Judge Hears Arguments In College Early Voting Sites Case

Florida elections officials were wrong to block on-campus early voting sites in Gainesville and Tallahassee, lawyers for the League of Women Voters of Florida told a federal judge Monday.

But attorneys representing the state argued there was no indication that college students --- or anyone else --- would have voting rights abridged due to an advisory opinion under scrutiny in the federal lawsuit filed this year by the League of Women Voters and other plaintiffs.

U.S. District Judge Mark Walker gave no indication how he would rule after hearing nearly three hours of arguments Monday in the case, which involves the state’s position about early voting locations at the University of Florida and Florida State University.

The controversy is centered on whether the constitutional rights of students were violated by an interpretation of a state law by Secretary of State Ken Detzner’s office.

Detzner’s office in 2014 found that a student union on the University of Florida campus did not meet statutory guidelines for early voting sites, which are limited to government offices, such as county courthouses, and voting offices, along with government-owned community centers and convention centers. The law also allows county elections officials to choose one “wild card” locale.

The lawsuit alleged the state was placing “an unjustifiable burden on the voting rights of hundreds of thousands of eligible Florida voters” and that Detzner's policy “disproportionately” impacted the state’s younger voters.

But lawyers for the state argued that the advisory opinion, authored by Department of State Division Director Maria Matthews, has not done any harm.

“There has been no claim whatsoever that one person has been denied the right to vote,” Mohammad Jazil, a private lawyer representing the Department of State, told the judge during arguments Monday.

But lawyers for the plaintiffs argued that the early voting site at the J. Wayne Reitz Union on the University of Florida campus meets the threshold of a government-owned facility eligible to be an early voting site and that the site was necessary for students and workers who could not vote elsewhere because they were tethered to parking spots snagged after they arrived on campus in the morning.

About 68 percent of Gainesville voters work at or attend the university, and the nearest early-voting site is about a mile away, lawyers for the plaintiffs said.

Walker queried both sides on the issue during Monday’s arguments, asking lawyers for the state why allowing the early voting site on campus would not give more access to students and others.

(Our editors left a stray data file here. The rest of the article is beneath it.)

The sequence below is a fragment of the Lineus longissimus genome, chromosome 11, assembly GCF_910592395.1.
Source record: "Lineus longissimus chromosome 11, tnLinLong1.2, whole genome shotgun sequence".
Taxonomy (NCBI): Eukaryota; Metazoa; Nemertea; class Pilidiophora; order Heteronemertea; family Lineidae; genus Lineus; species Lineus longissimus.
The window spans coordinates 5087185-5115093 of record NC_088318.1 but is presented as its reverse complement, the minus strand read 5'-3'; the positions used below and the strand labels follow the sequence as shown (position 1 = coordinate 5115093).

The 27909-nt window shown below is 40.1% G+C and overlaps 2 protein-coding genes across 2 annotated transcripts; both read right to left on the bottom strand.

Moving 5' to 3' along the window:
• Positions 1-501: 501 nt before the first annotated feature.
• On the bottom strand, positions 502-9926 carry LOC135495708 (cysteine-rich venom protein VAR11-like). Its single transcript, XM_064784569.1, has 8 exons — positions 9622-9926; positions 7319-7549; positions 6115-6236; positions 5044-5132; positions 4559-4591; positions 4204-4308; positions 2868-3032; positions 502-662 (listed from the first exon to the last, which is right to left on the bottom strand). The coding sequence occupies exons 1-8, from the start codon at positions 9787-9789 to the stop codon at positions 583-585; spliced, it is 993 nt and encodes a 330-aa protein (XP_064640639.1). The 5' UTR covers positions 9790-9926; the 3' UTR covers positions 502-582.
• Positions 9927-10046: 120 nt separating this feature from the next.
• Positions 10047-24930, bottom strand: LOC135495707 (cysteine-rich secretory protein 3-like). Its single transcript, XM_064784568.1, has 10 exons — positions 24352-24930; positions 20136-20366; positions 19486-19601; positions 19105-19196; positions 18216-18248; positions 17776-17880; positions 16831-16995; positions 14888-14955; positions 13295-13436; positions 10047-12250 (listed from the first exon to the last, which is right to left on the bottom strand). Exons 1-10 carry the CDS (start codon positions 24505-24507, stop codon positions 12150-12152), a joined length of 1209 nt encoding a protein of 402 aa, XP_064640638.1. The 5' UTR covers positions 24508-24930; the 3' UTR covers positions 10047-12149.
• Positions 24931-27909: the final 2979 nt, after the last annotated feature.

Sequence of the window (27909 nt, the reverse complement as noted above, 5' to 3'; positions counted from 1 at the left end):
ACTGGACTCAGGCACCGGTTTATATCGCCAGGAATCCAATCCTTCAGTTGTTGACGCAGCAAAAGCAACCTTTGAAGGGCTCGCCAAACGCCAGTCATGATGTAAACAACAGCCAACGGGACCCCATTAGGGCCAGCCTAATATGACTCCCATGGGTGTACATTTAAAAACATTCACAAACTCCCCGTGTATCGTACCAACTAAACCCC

Lawyers for the state said elections officials could choose a “wild card” location, permissible under state law, if they wanted to use sites such as Reitz Union.

But Elisabeth Frost, who represents the plaintiffs, said that, in Alachua County, the “wild card” spot had already been allocated to a church more than 20 miles north, to accommodate minority voters in the rural area.

She argued that the advisory opinion would keep young voters from being able to cast ballots.

“There’s a shadow cast that is keeping supervisors from putting early voting sites where young voters are,” Frost said. “At a certain point you have to call a banana a banana.”

The judge pressed the state to explain what its position would be in the future, should he agree that the secretary of state’s advisory opinion didn’t amount to irreparable harm, as the plaintiffs are seeking.

And he questioned whether requiring students to walk a mile to cast their ballots was equitable.

“Florida’s young population is going to have trouble getting to early vote,” the judge noted. “At some point, common sense has to come into play.”

Walker angrily demanded an answer from the state’s lawyers, asking if the state would allow supervisors of elections to allow early voting on campus sites such as the Reitz Union.

“It’s a bit of a difficult question for us to answer,” Florida Department of State General Counsel David Fugett said. “I can’t imagine why we would say no to that, but there’s lots of things I can’t imagine.”

Ion Sancho, who served as Leon County elections supervisor for nearly three decades, told reporters that universities like Florida State and UF have “large, dense populations of basically captive citizens.”

“Quite frankly, if you are charged with making voting accessible, what you do want to do with early voting locations is put them in dense residential areas where people lack transportation,” he said. “I believe it’s simply part of the partisan politics of our culture. Quite frankly, Republicans don’t want young people to vote today.”

Photo used under Creative Commons license.